Newspaper Archive of
The Texas Sun
Buda, TX
December 11, 1975     The Texas Sun
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December 11, 1975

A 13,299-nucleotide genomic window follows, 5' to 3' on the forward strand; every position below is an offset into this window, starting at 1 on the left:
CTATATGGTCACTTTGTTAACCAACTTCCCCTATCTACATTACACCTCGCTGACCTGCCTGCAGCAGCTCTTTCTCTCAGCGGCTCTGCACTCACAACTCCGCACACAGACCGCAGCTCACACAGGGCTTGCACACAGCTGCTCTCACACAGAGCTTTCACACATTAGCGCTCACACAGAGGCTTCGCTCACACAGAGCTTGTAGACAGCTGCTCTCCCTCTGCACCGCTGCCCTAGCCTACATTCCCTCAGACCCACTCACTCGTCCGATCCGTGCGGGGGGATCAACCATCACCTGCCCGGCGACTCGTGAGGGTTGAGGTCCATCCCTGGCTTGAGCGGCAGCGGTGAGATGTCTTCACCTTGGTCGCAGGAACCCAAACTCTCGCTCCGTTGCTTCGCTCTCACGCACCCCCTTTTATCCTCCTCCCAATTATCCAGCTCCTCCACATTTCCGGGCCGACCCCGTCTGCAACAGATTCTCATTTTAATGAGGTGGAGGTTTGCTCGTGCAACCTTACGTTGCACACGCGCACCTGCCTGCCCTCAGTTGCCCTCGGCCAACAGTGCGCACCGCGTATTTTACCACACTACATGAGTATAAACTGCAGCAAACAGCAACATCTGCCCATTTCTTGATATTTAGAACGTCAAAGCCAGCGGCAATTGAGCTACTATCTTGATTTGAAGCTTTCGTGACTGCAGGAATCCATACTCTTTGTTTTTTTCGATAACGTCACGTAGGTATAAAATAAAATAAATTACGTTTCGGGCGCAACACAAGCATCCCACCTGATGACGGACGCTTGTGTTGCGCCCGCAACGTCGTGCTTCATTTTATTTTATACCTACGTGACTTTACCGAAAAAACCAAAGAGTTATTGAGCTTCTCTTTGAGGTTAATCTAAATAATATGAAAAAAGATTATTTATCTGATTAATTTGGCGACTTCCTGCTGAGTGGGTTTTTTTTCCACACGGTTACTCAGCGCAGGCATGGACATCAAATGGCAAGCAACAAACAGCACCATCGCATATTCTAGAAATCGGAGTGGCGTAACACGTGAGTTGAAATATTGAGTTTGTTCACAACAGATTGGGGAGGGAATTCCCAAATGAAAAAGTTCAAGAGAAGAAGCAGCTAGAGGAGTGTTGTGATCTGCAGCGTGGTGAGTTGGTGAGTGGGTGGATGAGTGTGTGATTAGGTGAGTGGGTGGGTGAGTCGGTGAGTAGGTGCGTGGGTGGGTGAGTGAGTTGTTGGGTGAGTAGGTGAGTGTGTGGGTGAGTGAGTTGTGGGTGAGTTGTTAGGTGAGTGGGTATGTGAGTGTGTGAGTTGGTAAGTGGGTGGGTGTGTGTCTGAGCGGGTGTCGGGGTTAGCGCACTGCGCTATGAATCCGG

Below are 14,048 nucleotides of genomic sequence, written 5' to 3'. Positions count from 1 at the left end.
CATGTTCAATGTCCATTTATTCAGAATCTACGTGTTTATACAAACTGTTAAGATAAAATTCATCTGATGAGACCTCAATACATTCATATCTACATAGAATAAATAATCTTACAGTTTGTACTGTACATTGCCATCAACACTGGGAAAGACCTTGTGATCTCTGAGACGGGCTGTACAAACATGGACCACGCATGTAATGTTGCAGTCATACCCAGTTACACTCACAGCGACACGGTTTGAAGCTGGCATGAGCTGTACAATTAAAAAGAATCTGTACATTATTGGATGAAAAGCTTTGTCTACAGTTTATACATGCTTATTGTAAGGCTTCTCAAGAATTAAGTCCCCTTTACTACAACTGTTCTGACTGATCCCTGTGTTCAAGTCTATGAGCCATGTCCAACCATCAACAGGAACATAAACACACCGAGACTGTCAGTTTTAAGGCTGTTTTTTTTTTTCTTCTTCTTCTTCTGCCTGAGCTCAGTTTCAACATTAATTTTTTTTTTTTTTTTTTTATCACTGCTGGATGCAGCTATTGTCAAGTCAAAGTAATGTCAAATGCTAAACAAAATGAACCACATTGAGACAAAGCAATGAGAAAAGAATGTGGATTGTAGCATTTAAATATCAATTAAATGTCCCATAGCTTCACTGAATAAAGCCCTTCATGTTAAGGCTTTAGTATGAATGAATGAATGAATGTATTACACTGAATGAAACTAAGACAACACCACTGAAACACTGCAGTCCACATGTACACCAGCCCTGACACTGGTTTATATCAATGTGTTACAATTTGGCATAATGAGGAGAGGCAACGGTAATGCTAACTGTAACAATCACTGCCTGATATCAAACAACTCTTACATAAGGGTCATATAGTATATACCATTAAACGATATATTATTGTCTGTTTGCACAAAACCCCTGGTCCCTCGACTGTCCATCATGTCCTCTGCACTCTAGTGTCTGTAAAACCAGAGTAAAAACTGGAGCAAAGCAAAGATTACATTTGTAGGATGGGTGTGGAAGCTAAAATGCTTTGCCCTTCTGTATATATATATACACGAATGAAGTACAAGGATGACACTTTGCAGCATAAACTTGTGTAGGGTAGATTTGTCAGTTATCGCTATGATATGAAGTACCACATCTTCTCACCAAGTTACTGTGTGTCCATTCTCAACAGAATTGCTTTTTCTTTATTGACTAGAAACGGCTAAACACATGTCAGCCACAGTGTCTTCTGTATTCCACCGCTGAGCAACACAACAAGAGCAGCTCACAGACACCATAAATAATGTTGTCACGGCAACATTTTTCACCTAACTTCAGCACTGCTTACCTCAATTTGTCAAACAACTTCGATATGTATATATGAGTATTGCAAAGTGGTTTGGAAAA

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Paige Adkins, of Westbank Pottery intense and moody stalks of dried weeds. Unfortunately, I guess I had no taste then either; I stuck to rock 'n roll and beer cans. In art schools then, and maybe now, Art and Craft were two very separate milieus. They were, in fact, pursued in different parts of the building and the twain didn't meet much. Purism abounded. I, for one, went off on flights of fancy: I was going to be a hot-shot adperson in the Big Apple and/or be a famous painter. Long periods of inactivity were of course preludes to the build-up of the flashes of artistic inspiration... After every gloppy brushstroke I'd run back a fewyards and ruminate...squint- ing to see if that color worked just...so. The trouble with the folks downstairs in the ceramic department, for instance, was that they seemed to work so...hard. The teacher of that particular department was a strict disciplinarian. It apparently took months to learn how to throw a simple pot perfectly; strict standards were adhered to. The students there had to learn how to set up a kiln, and how to mix their own glazes. The glaze room itself seemed a usually seen to be that the craftsman is concerned with the form and material of functional objects; and the artist produces work which, by its own nature, serves no practical function at all. Part of my own problem in coming to terms with craft as art is my earlier perception of it as having primarily to do with skill and technique. I preferred to deal with abstract conceptions. Art schools usually foster this division by not encouraging students to bend the rules and experiment with diverse methods and materials. However, I am still on the side of Art. Any craftsman worth his or her salt strives, or should be doing so, to instill a personal imprint on the work, which is what any formofartisallabout. And, in recent years, boundaries have been shifting. It has become increasingly difficult to categorize creative endeav- or in terms of media or pursuit. The focus, whether one is a painter or potter, is on originality of vision and quality of the object itself. Historically, this is really nothing new: cross-cur- rents of influence have evolved through our culture. Scores of artists have been inspired by Oriental vases, Picasso painted on plates, and the Abstract Expressionist movement in the Fifties affected a generation of ceramists and weavers. by Carlene Brady photos by J. R. Compton People have been making pots for thousands of years. People have also been painting pictures for thousands of Years. Lots of potters have painted Pictures on their pots, while innumer- painted pots in their This very real and innocent State of affairs has nevertheless Created some confusion and a discreet but determined division between two Camps: those who call themselves Artists, and those who call themselves Craftsmen. I must admit to having taken the side of the Artists in my early quests for complex chemical laboratory, alien to: Truth and Beauty; plus, ! had little the likes of myself--engaged in an interest in functional receptacles, elusive activity where the message Besides, I am told I have no taste. In seemed to take precedence over the regard to my domestic accoutrements, medium. Since I felt I was a bit young to I'm the type of person who eats off have acquired any great philosophies plasticplates without worrying, drinks about Art, I suffered a slow start. coffee from Mickey Mouse mugs and Meanwhile, the potters made lots of sticks the odd flower in a milk bottle pots and the weavers kept weaving. (which they don't make much anymore, but that's another story). ... In art school in the early Sixties, if you were hip, you played Pete Seeger The inherent problems involved in onthe stereo and collected lots of hand- pursuing either Art or a Craft as such thrown pets in earthy, organic colors-- are unique, but no less difficult, one aesthetically arranged and filled with from the other. The classical division is A small but ambitious exhibition which purports to close the gap further between the traditional concepts of craftsman and artist is Craft as Art, currently drawing interest at Laguna Gloria Art Museum. Curated by Caroline Adams, director of the Southwest Craft Center Gallery in San Antonio, it is a selection of work by some of Texas' freest craftsmen. Some of the pieces have functional associations, but the overriding cont. on page 10 1976 Only $4.95. A selection of prints by M.C. Escher is also available. UNICORN GALLERY F~ floor the Craft as Art exhibit n: Danville Chadbourne's laminated wood and ceramic In the background, a partial view of woven uork by Eleanor Merrill AT THE '2021 Guadalupe .. 477-0343 DOBIE Mon. - Fri. 10-9 Sat 11-9